One on the Trunks

Mail tree

More sticks here but the real coup de grâce is the how the double trunk cradles the front and back of the box. It looks natural. It appears be an actual tree that was in the right place to be trimmed to form a post. This box holder is due an award in a best supporting role.

Plow Some How

Plow it up!

All right, all right, this isn’t exactly a post but it is a decorative element that sure spices up an otherwise unglamorous mail delivery system. It serves double duty. When it’s not plowing harden it spruces up the mailbox post.

Tree Huggin’ Again

I’m stumped.

The answer to any post dilemma is in using what’s available. This may not be the most attractive piece of wood but it gets the job done.

At Least I’ll Get My Welding Done

Metal rules!

This one is down the road on SW Huber Street. It involves something I get excited about: Welding! This art is serviceable sculpture, a subtle accent to the metal container above it.

Brick-à-Brac

Brick house for mail.

Not so much a creative use of postery, but this example is included to demonstrate what types of set-ups exist. This is a rugged, sturdy, box holder that also seems like it could cook pizzas as well as store mail at the same time.

**Read Truman Capote’s book In Cold Blood.

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It’s a Purple World, You Just Haven’t Noticed

Prince’s death shocked the world and inspired the Portland Orbit to look for a way to honor him. Tonight a pedalpalooza ride will celebrate his legacy. We have to live with a diminishing output of Prince material. Regardless of how many recordings are in the vault it won’t be the same without a living Prince creating new sounds and musical trends. While things will never be the same, it doesn’t stop us from seeking out another thing Prince left behind: his love of the color purple.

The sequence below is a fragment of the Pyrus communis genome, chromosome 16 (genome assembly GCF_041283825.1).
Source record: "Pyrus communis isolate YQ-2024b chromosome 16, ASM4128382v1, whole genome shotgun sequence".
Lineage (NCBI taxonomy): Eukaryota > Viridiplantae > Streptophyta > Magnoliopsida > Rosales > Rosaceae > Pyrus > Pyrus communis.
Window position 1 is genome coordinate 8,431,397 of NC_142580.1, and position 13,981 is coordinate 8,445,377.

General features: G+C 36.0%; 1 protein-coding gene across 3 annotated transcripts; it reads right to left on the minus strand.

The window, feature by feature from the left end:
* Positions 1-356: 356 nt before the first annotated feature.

There can’t be much to the Prince/Portland connection. Sure he came here for business trips but it’s unclear if he noticed enough purple to make him feel at home. The only thing I could come up with online was a blog post from the Portland Orbit which was pure speculation, miles away from hard journalism and the blog could only surmise what’s already been said here. There’s no evidence, one way or the other, about whether Prince had a soft spot in his heart for Portland but the world has a soft spot in its heart for Prince.

On this anniversary of Prince’s birth, as spring roars hopefully into the more level headed season of summer, it feels like time to pause and consider purple. Purple reminds us of Prince and reflects his spirit. You won’t have to be a Prince fan or even a fan of the color purple to appreciate this post but it will help. Sit back, catch your breath and contemplate these purple hues.